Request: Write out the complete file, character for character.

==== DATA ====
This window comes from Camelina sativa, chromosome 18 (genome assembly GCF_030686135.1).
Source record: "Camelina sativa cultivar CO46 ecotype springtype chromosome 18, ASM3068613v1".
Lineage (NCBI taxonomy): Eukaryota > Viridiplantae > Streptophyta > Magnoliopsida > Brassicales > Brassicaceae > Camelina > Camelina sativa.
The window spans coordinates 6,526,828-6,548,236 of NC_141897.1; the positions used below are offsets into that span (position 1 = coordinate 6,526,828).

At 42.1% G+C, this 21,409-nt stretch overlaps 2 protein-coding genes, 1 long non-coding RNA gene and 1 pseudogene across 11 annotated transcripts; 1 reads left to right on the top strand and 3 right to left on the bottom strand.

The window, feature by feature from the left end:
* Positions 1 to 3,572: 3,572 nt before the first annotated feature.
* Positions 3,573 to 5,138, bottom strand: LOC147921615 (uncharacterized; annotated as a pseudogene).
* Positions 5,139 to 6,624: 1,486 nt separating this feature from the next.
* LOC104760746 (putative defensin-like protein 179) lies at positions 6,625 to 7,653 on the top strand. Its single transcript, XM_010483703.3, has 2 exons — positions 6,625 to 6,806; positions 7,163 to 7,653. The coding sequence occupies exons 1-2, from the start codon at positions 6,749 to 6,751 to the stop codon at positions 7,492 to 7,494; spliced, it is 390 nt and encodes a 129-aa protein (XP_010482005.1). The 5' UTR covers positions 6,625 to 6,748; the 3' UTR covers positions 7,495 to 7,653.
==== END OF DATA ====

This window comes from Camelina sativa, chromosome 18 (genome assembly GCF_030686135.1).
Source record: "Camelina sativa cultivar CO46 ecotype springtype chromosome 18, ASM3068613v1".
Lineage (NCBI taxonomy): Eukaryota > Viridiplantae > Streptophyta > Magnoliopsida > Brassicales > Brassicaceae > Camelina > Camelina sativa.
The window spans coordinates 6,526,828-6,548,236 of NC_141897.1; the positions used below are offsets into that span (position 1 = coordinate 6,526,828).

At 42.1% G+C, this 21,409-nt stretch overlaps 2 protein-coding genes, 1 long non-coding RNA gene and 1 pseudogene across 11 annotated transcripts; 1 reads left to right on the top strand and 3 right to left on the bottom strand.

The window, feature by feature from the left end:
* Positions 1 to 3,572: 3,572 nt before the first annotated feature.
* Positions 3,573 to 5,138, bottom strand: LOC147921615 (uncharacterized; annotated as a pseudogene).
* Positions 5,139 to 6,624: 1,486 nt separating this feature from the next.
* LOC104760746 (putative defensin-like protein 179) lies at positions 6,625 to 7,653 on the top strand. Its single transcript, XM_010483703.3, has 2 exons — positions 6,625 to 6,806; positions 7,163 to 7,653. The coding sequence occupies exons 1-2, from the start codon at positions 6,749 to 6,751 to the stop codon at positions 7,492 to 7,494; spliced, it is 390 nt and encodes a 129-aa protein (XP_010482005.1). The 5' UTR covers positions 6,625 to 6,748; the 3' UTR covers positions 7,495 to 7,653.